Egyptian band Cairokee has announced that four songs from its upcoming album have not been approved by Egypt’s Censorship Board. In a Sunday statement on its Facebook page, the band wrote that the album will not be commercially released in its full form given the board’s decision.
The censored songs include lyrics about “everyday life, our problems as young people, social media and what we see on TV – our usual topics,” said 33-year-old frontman and songwriter Amir Eid, who doesn’t think any of the content is particularly controversial. “If anything, I feel, as a songwriter, that I didn’t say everything I wanted to say.”
It is a standard practice for the Censorship Board to review songs before commercial release, but Cairokee, whose rise to fame came as a result of their politically inspired music, has not had songs blocked before.
Set for release on July 11, No’ta Beida (A Drop of White) will be the five-member band’s seventh album, following 2015’s Nas W Nas. The title track was released as a single in May and has been viewed over 880,000 times on YouTube.
On Wednesday, days after a sold-out show on July 1 as part of London’s Shubbak Festival that featured teasers from the new album, Eid told Mada Masr that the band was not given an official reason for the Censorship Board’s decision.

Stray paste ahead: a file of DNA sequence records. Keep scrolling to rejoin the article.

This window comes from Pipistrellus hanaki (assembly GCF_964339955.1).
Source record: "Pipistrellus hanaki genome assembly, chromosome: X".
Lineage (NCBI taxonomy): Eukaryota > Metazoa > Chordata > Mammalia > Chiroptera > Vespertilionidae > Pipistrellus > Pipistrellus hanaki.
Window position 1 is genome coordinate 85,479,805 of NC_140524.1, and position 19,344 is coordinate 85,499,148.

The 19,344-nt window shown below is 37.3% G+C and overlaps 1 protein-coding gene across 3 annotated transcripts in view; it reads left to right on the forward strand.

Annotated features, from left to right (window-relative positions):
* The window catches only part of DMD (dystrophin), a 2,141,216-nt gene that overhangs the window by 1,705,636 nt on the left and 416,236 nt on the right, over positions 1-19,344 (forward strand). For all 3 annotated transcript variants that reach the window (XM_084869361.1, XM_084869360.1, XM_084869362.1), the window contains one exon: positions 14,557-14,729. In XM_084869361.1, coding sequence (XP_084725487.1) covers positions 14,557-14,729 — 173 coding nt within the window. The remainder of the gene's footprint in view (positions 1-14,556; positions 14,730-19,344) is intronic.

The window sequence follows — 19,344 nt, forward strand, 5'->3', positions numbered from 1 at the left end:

“We don’t know the real reason,” he said. “It’s possible the album won’t be released commercially at all.” He added that the matter is currently being handled by the band’s lawyers.
While the Censorship Board has objected to the use of certain words in the past, in this case they objected to the release of entire songs, Eid said.
One of the songs that was not approved by the board, which is titled Al-Keif (The High), tackles youth drug use. Ironically, Eid says, the band was contacted by the Social Solidarity Ministry’s drug use prevention and treatment program, which asked if it could use the song in an upcoming media campaign.
“We will continue with our initial plan and release the full album online,” said Eid, cautioning that he did not want to overstate the issue. “We have our own parallel world in which we operate. Our fans are all online, and that’s that.”
“The good news is that we’ll keep going, and our music will remain free,” read the band’s Facebook statement. “It will be available on the internet and on digital stores, with visuals for each song.”
Although formed in 2009, Cairokee became widely known during the 2011 revolution, after it recorded the song Sout al-Horreya (The Voice of Freedom), which some protesters took up as an anthem. The song was subsequently picked up by radio stations and TV channels.
The band has since collaborated with prominent figures in the region’s music industry, including Algerian singer Souad Massi and late Egyptian poet Ahmed Fouad Negm.
Its latest album includes a collaboration with vocalist Abel Rahman Rushdy, who is known for his sufi style of singing.